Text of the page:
Our work in Kenya
Headquartered in Nairobi, with programmes in roughly half of the country’s 47 counties, our operation in Kenya is among the network’s most pioneering, not least for its work with youth. “Success is almost guaranteed” to mums aged 13 to 30 who take part in our Young Mothers Programme, according to independent researchers, while Hand in Hand Entrepreneurship Clubs for students aged 10 to 16 continue to spread throughout the country.
At the same time, we’re helping tens of thousands of smallholder farmers thrive as eco-entrepreneurs, adopting farming techniques such as crop diversification that can stand up to climate change, or launching other green businesses such as beekeeping or waste recycling. In Kenya and across our network, droughts are become more frequent and severe – and sustainability, increasingly central to our work. That’s one reason why we’re exceeding our eco-enterprise target in Kenya by nearly 100 percent.
Hand in Hand recently undertook a major audit of our operation in Kenya to establish our return on investment (ROI): the amount our members earn per year for every dollar donated. The review was conducted across one of our biggest completed projects to date, funded by the government of Sweden.
Total project expenditure was US S2.3 million. And the total annual income generated by our members’ enterprises in the first year alone? US $2.78 million, for an ROI of 21 percent.
To put those figures in context, consider that the S&P 500 has generated annualised returns of 9.7 percent, including dividends, since 1965. Or, to pick a more ambitious comparison, that Berkshire Hathaway’s average annual stock price gain under Warren Buffet, the world’s most successful investor, is circa 20 percent.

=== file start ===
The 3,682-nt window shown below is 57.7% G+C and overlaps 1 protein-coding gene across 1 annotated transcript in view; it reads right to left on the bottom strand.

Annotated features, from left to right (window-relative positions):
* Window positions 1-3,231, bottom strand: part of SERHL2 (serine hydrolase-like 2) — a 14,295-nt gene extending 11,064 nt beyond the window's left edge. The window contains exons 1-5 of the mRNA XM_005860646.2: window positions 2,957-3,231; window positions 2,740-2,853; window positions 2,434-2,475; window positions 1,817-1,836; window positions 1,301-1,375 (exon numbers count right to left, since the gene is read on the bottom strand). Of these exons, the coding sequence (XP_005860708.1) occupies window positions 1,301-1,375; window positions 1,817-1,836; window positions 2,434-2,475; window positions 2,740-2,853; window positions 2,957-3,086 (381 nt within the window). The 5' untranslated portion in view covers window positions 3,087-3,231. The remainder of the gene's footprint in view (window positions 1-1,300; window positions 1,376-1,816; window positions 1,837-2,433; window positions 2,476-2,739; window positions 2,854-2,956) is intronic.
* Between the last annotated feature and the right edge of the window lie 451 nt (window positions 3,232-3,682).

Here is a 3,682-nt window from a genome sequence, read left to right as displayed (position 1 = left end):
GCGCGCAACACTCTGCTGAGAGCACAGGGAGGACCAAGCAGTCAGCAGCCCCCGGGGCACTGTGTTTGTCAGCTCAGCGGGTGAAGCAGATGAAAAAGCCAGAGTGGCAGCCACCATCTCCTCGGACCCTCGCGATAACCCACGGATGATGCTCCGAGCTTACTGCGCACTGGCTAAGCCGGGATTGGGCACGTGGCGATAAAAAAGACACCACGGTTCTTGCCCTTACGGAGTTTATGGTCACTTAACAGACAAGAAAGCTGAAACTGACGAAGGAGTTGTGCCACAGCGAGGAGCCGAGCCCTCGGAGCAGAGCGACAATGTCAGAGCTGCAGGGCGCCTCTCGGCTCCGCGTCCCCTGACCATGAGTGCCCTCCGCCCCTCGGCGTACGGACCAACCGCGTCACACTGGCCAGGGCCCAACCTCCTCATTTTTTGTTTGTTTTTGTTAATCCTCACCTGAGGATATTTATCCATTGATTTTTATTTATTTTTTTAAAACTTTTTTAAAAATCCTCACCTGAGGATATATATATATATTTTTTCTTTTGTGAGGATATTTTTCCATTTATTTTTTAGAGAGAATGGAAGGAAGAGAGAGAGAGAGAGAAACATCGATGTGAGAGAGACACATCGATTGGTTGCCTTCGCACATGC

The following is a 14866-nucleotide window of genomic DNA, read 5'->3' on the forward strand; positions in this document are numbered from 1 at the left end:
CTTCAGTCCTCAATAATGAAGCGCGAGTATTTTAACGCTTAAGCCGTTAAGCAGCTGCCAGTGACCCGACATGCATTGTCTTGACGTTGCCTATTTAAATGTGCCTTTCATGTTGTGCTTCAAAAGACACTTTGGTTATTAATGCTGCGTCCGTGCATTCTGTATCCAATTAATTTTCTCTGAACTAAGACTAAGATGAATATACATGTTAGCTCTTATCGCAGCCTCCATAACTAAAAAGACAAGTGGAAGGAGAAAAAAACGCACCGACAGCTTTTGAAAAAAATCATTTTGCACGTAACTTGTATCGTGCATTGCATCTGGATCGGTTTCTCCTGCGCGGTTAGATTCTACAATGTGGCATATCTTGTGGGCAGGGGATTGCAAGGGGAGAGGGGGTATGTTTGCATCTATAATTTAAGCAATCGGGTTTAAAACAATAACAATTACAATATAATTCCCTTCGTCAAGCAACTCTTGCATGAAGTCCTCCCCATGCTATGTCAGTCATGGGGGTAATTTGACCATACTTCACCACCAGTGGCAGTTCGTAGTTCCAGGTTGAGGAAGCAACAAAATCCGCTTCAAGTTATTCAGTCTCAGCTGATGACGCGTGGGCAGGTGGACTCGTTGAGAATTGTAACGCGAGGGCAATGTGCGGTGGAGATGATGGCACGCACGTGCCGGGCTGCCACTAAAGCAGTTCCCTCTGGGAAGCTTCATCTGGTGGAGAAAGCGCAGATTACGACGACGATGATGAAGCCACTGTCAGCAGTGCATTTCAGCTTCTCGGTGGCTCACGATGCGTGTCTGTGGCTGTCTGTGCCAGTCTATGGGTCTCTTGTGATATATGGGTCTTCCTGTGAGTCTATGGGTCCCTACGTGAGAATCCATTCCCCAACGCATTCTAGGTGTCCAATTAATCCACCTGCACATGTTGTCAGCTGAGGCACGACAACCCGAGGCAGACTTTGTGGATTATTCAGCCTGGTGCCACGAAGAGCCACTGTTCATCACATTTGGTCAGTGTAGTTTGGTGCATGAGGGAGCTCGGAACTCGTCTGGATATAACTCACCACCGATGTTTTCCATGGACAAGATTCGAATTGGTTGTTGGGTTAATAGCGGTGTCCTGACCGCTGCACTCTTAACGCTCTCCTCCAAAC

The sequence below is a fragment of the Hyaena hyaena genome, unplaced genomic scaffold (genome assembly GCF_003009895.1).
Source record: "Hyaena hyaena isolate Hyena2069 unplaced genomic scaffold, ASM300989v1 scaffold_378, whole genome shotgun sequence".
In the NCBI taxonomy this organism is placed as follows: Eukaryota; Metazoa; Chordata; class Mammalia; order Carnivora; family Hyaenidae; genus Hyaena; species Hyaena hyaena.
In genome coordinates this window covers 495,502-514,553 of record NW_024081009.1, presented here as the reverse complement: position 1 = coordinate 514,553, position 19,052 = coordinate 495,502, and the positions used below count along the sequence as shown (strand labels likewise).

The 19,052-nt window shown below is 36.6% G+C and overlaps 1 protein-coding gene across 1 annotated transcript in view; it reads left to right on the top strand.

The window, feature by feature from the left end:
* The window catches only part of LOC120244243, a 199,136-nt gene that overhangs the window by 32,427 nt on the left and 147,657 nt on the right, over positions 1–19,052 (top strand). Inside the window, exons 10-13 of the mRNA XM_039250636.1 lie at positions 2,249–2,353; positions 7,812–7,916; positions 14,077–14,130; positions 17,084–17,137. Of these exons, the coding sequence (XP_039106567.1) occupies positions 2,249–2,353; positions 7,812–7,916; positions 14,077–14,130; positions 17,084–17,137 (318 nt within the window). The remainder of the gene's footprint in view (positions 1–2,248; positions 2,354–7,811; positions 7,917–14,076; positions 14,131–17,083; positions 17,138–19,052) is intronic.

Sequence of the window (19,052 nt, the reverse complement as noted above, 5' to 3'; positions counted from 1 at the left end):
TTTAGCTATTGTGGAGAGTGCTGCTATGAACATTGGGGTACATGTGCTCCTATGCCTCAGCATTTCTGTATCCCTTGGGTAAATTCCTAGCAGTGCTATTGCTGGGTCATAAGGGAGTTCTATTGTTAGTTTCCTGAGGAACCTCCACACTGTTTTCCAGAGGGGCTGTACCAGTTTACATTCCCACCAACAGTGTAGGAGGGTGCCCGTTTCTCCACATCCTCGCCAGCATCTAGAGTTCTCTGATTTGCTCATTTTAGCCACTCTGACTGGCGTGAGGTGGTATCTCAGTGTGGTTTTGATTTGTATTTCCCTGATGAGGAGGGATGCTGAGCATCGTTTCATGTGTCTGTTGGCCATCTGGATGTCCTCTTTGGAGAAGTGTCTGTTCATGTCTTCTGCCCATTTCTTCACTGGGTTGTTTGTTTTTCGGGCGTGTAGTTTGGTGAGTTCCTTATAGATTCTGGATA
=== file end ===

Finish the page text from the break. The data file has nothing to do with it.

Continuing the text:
All that at lower cost than comparable programmes, which spend 15 percent more per member, according to the World Bank.
By teaching our members the skills they need to run their own micro-enterprises, Hand in Hand necessarily puts sustainability at the core of our work. What good is a livelihood if it doesn’t long outlast our support?
Recently, we returned to one of our projects in Kenya nine months after it concluded to check up on our members. Were they still saving? Were their enterprises still going strong? Here’s what we found.
- 100 percent of Self-Help Groups were still meeting regularly
- 92 percent of members were still saving (86 percent regularly)
- 80 percent of enterprises were still operational – and expecting to grow (by way of comparison, 80 percent of new US businesses survive their first year, according to the Bureau of Labor Statistics)
- 87 percent of jobs still existed
- Members had increased their incomes, on average, by more than 100 percent.
By the numbers
Members trained: 299,714
Our Self-Help Group members save together, train together and start businesses together
Businesses started: 297,015
Hand in Hand entrepreneurs prepare food, rear cattle, weave carpets and more
Jobs created: 401,308
“Development happens through jobs,” says the World Bank. Our entrepreneurs make their own success, breaking the cycle of dependency
Lives improved: 1,425,908
Every business we help create in Kenya benefits an average of four family members – young, old and everywhere in between
Hand in Hand strives to be as transparent as possible. Download our latest independent evaluation from Kenya below.
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Kenya typifies the countries we target for intervention. Unemployment is high, but rates of literacy and financial inclusion are even higher, paving the way for an entrepreneur’s revolution.
46% of Kenyans live below the poverty line
46% of children aged 18 to 23 months suffer from malnutrition
Only 62% of women are in paid work
84% of women are literate
Hand in Hand Eastern Africa works in 23 of Kenya’s 47 counties. We plan to expand into one more.
Albert joined Hand in Hand Eastern Africa in 2012, having spent 13 years in senior roles at CIC Group, one Kenya’s fastest-growing insurance companies.